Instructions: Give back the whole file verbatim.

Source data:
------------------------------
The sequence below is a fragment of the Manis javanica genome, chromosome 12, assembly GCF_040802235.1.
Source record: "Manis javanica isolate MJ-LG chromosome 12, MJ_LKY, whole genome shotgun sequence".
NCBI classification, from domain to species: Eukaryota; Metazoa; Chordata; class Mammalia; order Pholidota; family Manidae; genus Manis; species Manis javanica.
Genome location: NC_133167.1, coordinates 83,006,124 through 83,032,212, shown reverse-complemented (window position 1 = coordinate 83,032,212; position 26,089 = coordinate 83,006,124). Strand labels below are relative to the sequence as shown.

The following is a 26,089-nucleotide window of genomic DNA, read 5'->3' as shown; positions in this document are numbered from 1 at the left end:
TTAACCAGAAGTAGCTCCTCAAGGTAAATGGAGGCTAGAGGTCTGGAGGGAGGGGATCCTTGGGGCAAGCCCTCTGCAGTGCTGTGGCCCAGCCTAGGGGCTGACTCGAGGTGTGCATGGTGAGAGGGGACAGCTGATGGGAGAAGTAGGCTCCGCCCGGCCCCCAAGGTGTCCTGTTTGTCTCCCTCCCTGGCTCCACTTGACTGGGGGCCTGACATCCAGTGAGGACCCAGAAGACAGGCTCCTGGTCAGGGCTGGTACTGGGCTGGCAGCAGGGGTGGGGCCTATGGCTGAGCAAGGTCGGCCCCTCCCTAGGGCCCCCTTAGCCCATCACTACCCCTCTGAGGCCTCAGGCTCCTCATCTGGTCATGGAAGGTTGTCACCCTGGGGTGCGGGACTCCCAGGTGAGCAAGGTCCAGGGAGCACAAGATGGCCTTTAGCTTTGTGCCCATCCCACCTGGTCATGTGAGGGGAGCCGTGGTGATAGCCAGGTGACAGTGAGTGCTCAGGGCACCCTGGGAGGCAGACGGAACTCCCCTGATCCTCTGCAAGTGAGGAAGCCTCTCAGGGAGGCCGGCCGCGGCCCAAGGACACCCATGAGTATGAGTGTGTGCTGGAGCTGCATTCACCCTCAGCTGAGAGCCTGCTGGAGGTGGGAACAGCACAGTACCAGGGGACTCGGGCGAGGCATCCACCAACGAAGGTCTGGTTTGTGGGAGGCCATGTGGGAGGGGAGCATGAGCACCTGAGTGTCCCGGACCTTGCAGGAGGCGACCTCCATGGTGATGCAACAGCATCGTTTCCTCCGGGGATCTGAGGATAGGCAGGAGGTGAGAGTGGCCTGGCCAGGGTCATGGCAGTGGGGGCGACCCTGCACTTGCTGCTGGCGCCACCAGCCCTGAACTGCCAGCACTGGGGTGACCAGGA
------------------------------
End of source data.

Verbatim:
The sequence below is a fragment of the Manis javanica genome, chromosome 12, assembly GCF_040802235.1.
Source record: "Manis javanica isolate MJ-LG chromosome 12, MJ_LKY, whole genome shotgun sequence".
NCBI classification, from domain to species: Eukaryota; Metazoa; Chordata; class Mammalia; order Pholidota; family Manidae; genus Manis; species Manis javanica.
Genome location: NC_133167.1, coordinates 83,006,124 through 83,032,212, shown reverse-complemented (window position 1 = coordinate 83,032,212; position 26,089 = coordinate 83,006,124). Strand labels below are relative to the sequence as shown.

The following is a 26,089-nucleotide window of genomic DNA, read 5'->3' as shown; positions in this document are numbered from 1 at the left end:
TTAACCAGAAGTAGCTCCTCAAGGTAAATGGAGGCTAGAGGTCTGGAGGGAGGGGATCCTTGGGGCAAGCCCTCTGCAGTGCTGTGGCCCAGCCTAGGGGCTGACTCGAGGTGTGCATGGTGAGAGGGGACAGCTGATGGGAGAAGTAGGCTCCGCCCGGCCCCCAAGGTGTCCTGTTTGTCTCCCTCCCTGGCTCCACTTGACTGGGGGCCTGACATCCAGTGAGGACCCAGAAGACAGGCTCCTGGTCAGGGCTGGTACTGGGCTGGCAGCAGGGGTGGGGCCTATGGCTGAGCAAGGTCGGCCCCTCCCTAGGGCCCCCTTAGCCCATCACTACCCCTCTGAGGCCTCAGGCTCCTCATCTGGTCATGGAAGGTTGTCACCCTGGGGTGCGGGACTCCCAGGTGAGCAAGGTCCAGGGAGCACAAGATGGCCTTTAGCTTTGTGCCCATCCCACCTGGTCATGTGAGGGGAGCCGTGGTGATAGCCAGGTGACAGTGAGTGCTCAGGGCACCCTGGGAGGCAGACGGAACTCCCCTGATCCTCTGCAAGTGAGGAAGCCTCTCAGGGAGGCCGGCCGCGGCCCAAGGACACCCATGAGTATGAGTGTGTGCTGGAGCTGCATTCACCCTCAGCTGAGAGCCTGCTGGAGGTGGGAACAGCACAGTACCAGGGGACTCGGGCGAGGCATCCACCAACGAAGGTCTGGTTTGTGGGAGGCCATGTGGGAGGGGAGCATGAGCACCTGAGTGTCCCGGACCTTGCAGGAGGCGACCTCCATGGTGATGCAACAGCATCGTTTCCTCCGGGGATCTGAGGATAGGCAGGAGGTGAGAGTGGCCTGGCCAGGGTCATGGCAGTGGGGGCGACCCTGCACTTGCTGCTGGCGCCACCAGCCCTGAACTGCCAGCACTGGGGTGACCAGGA